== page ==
"To do what they've done is fantastic," he says. "The manager obviously has the total, total respect of his players. But it's still true that there's a bottomless pit of money. Whereas here, money's still really tight. People keep saying there's going to be more available, but things seem to have gone really quiet behind the scenes with investment. But the club have got to invest in the team if we're going to do ourselves justice in Europe.
"I think they've got to bring in at least six players, and that's hoping that out-of-contract players sign as well. It's going to be an interesting summer, another massive transitional period. But at the moment, as players, that's not our worry. We have an amazing bunch of lads here. And everyone respects everyone."
The Everton spirit, which I saw in trainingbefore sitting down with Stubbs in the portable building that acts as an interview room, was emphatically not there a year ago. That it has burgeoned has much to do with the frank talks held last summer between manager, David Moyes, and his senior professionals, Stubbs foremost among them.
"Last season was bad for lots of reasons, on and off the pitch, and training was very, very intense. It's still tough, don't get me wrong, but last season there was no release valve. Some things were said between me and the manager that were very frank, about training, about the way we approached games, about individuals. But it was amicable and professional, and then we went to America (for a pre-season tour) and that lifted the gloom."
The departure of Wayne Rooney is said, paradoxically, to be another other factor in Everton's unexpected success this season. Stubbs was Rooney's closest friend at the club and they are still good mates, so I am interested in his response to the theory that his departure benefited the rest of the team.
"I think if you ask the players, they would all prefer Wayne to still be here. We weren't bothered by the attention he got, because it was deserved. But we knew it was inevitable he would leave no matter how hard Everton tried to keep him. Some of the players thought he'd stay another season, but Wayne came back from the Euros and felt the time was right to move. Obviously there were a lot of disgruntled fans, but just think if he'd stayed and broke a leg, or done a cruciate ligament. Or if we'd got a Champions' League place and then he'd left. What would the fans have said then?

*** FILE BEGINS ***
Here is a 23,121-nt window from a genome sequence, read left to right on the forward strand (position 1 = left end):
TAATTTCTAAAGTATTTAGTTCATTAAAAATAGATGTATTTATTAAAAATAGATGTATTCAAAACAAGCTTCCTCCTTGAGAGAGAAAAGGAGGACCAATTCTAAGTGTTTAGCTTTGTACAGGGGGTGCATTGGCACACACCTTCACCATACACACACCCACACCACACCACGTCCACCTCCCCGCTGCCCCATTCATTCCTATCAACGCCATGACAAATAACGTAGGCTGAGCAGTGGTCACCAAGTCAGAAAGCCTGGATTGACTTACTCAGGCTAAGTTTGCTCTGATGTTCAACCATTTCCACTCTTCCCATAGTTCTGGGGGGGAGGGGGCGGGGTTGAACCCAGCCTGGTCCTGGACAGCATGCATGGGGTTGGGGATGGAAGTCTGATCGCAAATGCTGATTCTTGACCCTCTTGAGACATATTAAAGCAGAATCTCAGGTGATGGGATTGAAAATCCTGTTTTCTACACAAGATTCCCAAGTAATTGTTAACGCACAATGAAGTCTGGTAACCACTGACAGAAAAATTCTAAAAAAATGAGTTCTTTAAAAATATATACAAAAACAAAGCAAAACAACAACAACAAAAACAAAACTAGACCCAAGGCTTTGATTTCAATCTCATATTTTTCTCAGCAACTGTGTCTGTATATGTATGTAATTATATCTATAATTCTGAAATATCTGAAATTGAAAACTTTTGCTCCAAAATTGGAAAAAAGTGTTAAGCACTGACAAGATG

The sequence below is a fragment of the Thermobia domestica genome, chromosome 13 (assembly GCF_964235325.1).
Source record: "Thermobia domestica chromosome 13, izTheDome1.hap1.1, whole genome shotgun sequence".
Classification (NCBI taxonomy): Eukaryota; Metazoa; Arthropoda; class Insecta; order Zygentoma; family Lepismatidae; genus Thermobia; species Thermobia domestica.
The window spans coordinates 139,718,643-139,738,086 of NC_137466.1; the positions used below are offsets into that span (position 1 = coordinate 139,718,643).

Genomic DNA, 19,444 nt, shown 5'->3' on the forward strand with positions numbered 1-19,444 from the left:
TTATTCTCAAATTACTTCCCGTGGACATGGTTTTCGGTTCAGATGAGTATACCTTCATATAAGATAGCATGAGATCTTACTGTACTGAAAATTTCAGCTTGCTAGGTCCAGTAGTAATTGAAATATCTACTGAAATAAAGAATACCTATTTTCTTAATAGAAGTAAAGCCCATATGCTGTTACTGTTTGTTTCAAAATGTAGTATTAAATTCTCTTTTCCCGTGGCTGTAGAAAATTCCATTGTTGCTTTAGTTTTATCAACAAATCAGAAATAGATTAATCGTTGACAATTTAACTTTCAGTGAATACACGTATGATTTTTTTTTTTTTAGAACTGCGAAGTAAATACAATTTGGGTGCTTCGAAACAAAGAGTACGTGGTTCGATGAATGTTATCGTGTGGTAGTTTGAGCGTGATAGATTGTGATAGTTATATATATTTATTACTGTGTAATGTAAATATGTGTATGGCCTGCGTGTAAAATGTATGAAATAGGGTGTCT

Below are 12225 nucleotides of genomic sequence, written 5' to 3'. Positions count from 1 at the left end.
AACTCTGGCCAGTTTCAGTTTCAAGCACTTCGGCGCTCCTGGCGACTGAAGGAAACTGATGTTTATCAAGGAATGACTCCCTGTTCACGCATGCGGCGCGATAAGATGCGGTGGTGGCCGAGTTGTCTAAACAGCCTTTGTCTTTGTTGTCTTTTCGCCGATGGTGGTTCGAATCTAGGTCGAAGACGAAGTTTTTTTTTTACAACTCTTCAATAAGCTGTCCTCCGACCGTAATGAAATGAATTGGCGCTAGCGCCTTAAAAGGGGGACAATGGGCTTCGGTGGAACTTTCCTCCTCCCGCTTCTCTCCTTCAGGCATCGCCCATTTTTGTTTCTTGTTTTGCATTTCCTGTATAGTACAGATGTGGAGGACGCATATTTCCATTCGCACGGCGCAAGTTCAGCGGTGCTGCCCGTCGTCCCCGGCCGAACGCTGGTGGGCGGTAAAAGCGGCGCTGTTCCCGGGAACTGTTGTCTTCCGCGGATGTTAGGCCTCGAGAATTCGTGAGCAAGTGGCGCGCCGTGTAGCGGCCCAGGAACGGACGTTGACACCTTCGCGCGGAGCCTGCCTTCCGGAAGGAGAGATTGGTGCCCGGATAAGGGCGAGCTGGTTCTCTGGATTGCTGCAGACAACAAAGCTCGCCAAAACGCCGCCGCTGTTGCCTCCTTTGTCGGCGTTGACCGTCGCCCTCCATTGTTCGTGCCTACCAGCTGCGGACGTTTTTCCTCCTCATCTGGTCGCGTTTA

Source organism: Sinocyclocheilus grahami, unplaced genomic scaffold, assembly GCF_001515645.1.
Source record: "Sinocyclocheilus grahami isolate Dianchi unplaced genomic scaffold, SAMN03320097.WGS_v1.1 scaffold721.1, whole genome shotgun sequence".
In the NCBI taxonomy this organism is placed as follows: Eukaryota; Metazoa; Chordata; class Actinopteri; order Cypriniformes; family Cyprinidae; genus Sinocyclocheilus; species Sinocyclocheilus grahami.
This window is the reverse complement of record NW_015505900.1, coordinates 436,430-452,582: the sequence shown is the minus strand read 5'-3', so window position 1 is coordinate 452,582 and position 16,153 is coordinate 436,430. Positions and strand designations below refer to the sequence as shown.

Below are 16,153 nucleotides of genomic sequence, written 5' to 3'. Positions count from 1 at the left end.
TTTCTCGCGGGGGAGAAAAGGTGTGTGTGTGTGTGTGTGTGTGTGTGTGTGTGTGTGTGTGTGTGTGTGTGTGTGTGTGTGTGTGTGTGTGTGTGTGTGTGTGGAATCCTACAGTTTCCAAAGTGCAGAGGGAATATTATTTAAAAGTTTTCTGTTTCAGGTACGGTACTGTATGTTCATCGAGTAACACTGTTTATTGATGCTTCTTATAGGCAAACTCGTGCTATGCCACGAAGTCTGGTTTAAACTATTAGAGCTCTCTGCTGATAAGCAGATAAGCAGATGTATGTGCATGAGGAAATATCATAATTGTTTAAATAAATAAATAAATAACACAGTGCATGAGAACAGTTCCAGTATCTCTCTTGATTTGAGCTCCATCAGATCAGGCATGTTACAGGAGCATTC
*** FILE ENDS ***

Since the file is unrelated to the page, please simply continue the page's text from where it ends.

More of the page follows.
"As a fan myself I wanted him to stay, but I know how quickly things change in football. I told him he had to do what was best for himself. And the club got an unbelievable amount of money for him. Whatever anyone says, £27m or whatever was fantastic business and it just goes to show how much debt the club was in that Wayne's transfer fee hasn't wiped the slate clean."
What does Stubbs, Evertonian to the core, think when he sees the "Die Rooney!" graffiti daubed on walls near Goodison Park?
"Well, a lot of fans are sensible about it. He's gone, he's made us a lot of money, let's look forward. But that 'Die Rooney' stuff is unacceptable. My little lad was the mascot at the Man United game the other week, and Wayne patted him on the head. My little lad was made up, and up in the stand he asked me 'why's everyone booing Wayne? I thought you don't boo good players?' And that's right, we should just be in awe of how good Wayne's becoming, and be proud that we nurtured him and that someone that good played for Everton Football Club. I've looked at it from all points of view - as a fan, as a player, as a man in the street - and I can't find any anger towards Wayne from any angle.'
And what, I ask Stubbs, of Rooney's feelings towards Everton. Can love, in football as in life, turn to hate?
"No, deep down he's still a Blue. It never leaves you. If Wayne could go to Goodison and watch a game without any hassle he'd be the first one there. I spoke to him before the derby and said 'where are you going to watch it?' He said, 'probably in my house or the pub'. But I knew he wanted to be there. To be fair, nothing bothers him. He's mentally very tough. He got a lot of stick here and was one of the outstanding players on the pitch."
So, as someone who knows Rooney as well as anyone in football, and Martin O'Neill better than most from his time at Celtic, how might O'Neill, should he succeed Sir Alex Ferguson, deal with the boy wonder?
"He would get on fantastic with Wayne. He's a lovely fella and a complete one-off, and he can be very intense but he also knows when not to be intense. That clicked with me. He would do a great job at United, and he's primed for it. Saying that, Wayne has nothing but admiration for Alex Ferguson. He knows when the time is right to put an arm round Wayne and give him a little bit of love. And we all need that."
I don't know how much love Stubbs gets from Moyes, but maybe, at 33, the veteran central defender needs other things more. A one-year contract has been offered to him, but he has not yet signed. Surely, I say, the idea of representing his beloved club in the Champions' League is irresistibly attractive to him?
"It's a big attraction," he says. A small smile accompanies another dose of perspective. "But my family's a bigger attraction."Reuse content